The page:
Everyone loves a bright smile and most people are satisfied with the sparkle they get from regular cleanings at the dentist and daily oral hygiene. However for those who want to have a smile that looks brighter, there are a variety of products and procedures available to help improve the appearance of their teeth. Some of them, like teeth whitening, are fairly inexpensive as well.

“Teeth whitening” is a very common procedure in dentistry today.  This procedure is used to lighten tooth color which has become darker due to many reasons (change in the mineral structure of the tooth, pigmentation from bacteria, foods, tobacco, medications, age, etc). Whitening material will not correct all types of discoloration and/or stains. For example, teeth with brownish or grayish undertone do not bleach as well as teeth with yellowish undertone. In addition, bonding and tooth-colored fillings in the teeth will not be affected by the whitening material and could stand out in the newly whitened smile.

Although used interchangeably by most people, there is a difference between whitening and bleaching. According to the FDA, whitening restores the natural tooth color while bleaching whitens beyond the natural color. The whitening agent used is either carbamide peroxide, which breaks down in the mouth to form hydrogen peroxide, or hydrogen peroxide itself (1% carbamide peroxide equals 0.361% Hydrogen peroxide). The whitening gel typically used and dispensed by dentists contains between 10% and 44% carbamide peroxide, which is roughly equivalent to a 3% to 16% hydrogen peroxide concentration.

There are many approved methods to whiten teeth:

– in-office whitening or bleaching, which is applied or supervised by a dentist, which generally use a  light-initiated whitening material applied on the teeth, while a different material is used to protected the gum against burn. A different method uses only a high-concentration whitening material without the light.

– at-home whitening or bleaching, which is to be used at home by the patient using custom fitted whitening trays fabricated by a dentist or dental professional; This high-concentration bleaching material is usually carbamide peroxide. Whitening is performed by carrying the whitening material to the teeth within thin plastic trays for a certain period of time, which produces quick results. The application trays ideally should be well-fitted to retain the whitening gel, ensuring even and full tooth exposure to the gel. Trays will typically stay on the teeth for about 30 minutes to one hour. Trays are then removed and the procedure is repeated in subsequent days.

-over-the-counter:  Whitening products intended for home use include whitening pens, gels, chewing gums, rinses, toothpaste. The ADA has published a list of accepted over-the-counter whitening products to help people choose appropriate whitening products. This low-concentration whitening is far less effective and results vary, depending on the method of application chosen, with some people achieving whiter teeth in a few days, and others seeing very little results or no results at all.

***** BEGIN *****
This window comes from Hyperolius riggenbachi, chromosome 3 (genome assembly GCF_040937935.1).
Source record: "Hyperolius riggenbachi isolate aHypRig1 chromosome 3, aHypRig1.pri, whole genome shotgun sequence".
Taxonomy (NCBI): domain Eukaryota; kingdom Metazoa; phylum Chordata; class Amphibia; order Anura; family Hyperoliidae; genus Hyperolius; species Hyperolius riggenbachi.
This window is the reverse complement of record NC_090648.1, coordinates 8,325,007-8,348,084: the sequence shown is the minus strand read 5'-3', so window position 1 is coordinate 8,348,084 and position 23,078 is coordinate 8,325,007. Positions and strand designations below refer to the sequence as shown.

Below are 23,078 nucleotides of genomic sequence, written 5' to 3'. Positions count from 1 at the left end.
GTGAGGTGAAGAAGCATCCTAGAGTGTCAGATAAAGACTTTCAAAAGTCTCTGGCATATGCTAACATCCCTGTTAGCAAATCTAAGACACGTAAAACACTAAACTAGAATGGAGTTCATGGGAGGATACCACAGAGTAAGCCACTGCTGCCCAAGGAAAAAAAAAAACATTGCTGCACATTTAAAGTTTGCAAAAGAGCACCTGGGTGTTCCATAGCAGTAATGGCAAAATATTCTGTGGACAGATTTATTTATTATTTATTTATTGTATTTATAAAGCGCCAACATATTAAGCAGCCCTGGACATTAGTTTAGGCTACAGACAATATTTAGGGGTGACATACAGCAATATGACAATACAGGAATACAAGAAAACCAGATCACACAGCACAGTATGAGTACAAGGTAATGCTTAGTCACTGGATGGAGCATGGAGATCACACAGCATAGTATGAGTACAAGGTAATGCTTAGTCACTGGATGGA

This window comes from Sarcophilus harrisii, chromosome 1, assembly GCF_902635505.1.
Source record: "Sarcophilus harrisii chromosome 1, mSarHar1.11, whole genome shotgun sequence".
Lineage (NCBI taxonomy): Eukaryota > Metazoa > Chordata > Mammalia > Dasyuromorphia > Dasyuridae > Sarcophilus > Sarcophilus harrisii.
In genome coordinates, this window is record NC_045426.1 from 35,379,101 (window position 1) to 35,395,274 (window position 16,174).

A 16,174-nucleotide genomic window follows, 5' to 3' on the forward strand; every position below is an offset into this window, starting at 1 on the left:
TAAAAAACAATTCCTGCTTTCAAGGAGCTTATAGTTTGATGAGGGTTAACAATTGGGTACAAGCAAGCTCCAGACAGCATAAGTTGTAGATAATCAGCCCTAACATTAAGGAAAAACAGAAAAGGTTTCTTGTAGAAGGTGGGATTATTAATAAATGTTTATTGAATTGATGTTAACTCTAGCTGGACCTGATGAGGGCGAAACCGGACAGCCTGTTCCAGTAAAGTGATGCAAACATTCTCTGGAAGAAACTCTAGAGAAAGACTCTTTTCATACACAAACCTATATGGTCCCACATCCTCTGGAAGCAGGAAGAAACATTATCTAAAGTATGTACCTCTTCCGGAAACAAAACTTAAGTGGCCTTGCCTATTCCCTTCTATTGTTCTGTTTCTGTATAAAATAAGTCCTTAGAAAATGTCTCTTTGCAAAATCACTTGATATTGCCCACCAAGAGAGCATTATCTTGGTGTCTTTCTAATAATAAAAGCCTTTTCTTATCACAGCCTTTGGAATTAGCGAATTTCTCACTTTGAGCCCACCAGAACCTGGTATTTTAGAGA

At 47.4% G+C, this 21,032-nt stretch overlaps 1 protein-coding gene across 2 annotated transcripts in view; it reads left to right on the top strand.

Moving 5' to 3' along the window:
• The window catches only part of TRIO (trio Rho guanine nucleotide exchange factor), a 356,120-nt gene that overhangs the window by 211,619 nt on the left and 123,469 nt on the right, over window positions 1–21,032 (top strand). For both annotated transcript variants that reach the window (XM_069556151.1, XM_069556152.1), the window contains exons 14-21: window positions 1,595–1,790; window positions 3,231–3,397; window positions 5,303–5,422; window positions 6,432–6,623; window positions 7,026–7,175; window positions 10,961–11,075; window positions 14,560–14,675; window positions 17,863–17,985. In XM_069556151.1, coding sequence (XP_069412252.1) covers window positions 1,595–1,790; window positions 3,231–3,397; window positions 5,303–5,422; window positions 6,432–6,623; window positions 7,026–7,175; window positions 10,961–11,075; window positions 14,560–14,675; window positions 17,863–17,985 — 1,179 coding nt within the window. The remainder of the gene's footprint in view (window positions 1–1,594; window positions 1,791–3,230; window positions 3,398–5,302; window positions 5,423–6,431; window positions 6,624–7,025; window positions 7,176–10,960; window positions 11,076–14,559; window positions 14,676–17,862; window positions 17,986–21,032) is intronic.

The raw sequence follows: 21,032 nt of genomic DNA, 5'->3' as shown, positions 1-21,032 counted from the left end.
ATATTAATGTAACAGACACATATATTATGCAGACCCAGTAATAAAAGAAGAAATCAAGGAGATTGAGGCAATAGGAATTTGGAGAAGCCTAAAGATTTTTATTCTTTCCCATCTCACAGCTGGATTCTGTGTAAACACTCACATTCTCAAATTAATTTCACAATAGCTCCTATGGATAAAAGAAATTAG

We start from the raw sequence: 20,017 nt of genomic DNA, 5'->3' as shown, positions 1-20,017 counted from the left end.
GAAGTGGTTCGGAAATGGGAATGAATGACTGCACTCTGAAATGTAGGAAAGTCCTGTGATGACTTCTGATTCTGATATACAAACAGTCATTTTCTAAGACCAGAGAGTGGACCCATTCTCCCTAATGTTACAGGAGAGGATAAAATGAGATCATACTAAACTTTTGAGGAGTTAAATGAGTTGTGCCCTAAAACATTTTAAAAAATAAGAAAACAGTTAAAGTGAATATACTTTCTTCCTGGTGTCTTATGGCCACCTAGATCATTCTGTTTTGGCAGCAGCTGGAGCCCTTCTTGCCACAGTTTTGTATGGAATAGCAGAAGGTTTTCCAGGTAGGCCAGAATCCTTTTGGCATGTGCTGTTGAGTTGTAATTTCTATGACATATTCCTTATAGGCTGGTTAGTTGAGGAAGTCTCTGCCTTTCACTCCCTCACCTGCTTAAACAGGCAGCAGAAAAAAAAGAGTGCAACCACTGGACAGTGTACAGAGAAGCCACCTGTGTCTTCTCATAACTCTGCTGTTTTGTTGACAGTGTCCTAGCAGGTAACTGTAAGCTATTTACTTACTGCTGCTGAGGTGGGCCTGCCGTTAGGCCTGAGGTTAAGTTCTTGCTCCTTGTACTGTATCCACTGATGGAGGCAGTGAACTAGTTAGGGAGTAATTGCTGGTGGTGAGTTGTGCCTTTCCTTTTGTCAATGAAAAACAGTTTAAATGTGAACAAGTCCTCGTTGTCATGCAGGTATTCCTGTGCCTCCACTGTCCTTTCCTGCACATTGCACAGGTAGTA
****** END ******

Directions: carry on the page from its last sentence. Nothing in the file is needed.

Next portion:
It is recommended that patients have teeth checked by a dentist before undergoing any whitening method.  The patient should be examined thoroughly: health and dental history, including allergies and sensitivities should be recorded; teeth and gums health, as well as conditions of existing fillings should be noted. Radiographs may be needed to determine depth of possible decays. Whitening is not recommended if teeth have decay or infected gums.

A typical course of bleaching can produce dramatic improvements in the cosmetic appearance of most teeth; however, some internal stains such as Tetracycline stains respond poorly to bleaching and may require prolonged treatment, as it takes longer for the bleach to reach the dentin layer. White-spot decalcifications may also be highlighted and become more noticeable directly following a whitening process, but usually become less noticeable, with the other parts of the teeth becoming more white with further applications.

There are, however some side effects associated with teeth whitening. Here is a list including some of the most common ones:

-Chemical burns when a high-concentration whitening gel contacts unprotected gum tissues, which may bleach or/and change color

-Risk of increased temperature (hot/cold) sensitivity.

-Pain, which may vary from discomfort to room temperature liquids to pain caused by open dentinal tubules.

-Overbleaching also known as “bleached effect”, particularly with the intensive treatments from products that provide a large change in tooth color over a very short treatment period, e.g., 1 hour

-Risk of bleachorexia which is an unhealthy obsession with whitening one’s teeth

Treatment times and recommendations are dependent on the condition of a person’s teeth at time of treatment.

Talk to your dental care professional to see if you are a candidate for teeth whitening or bleaching.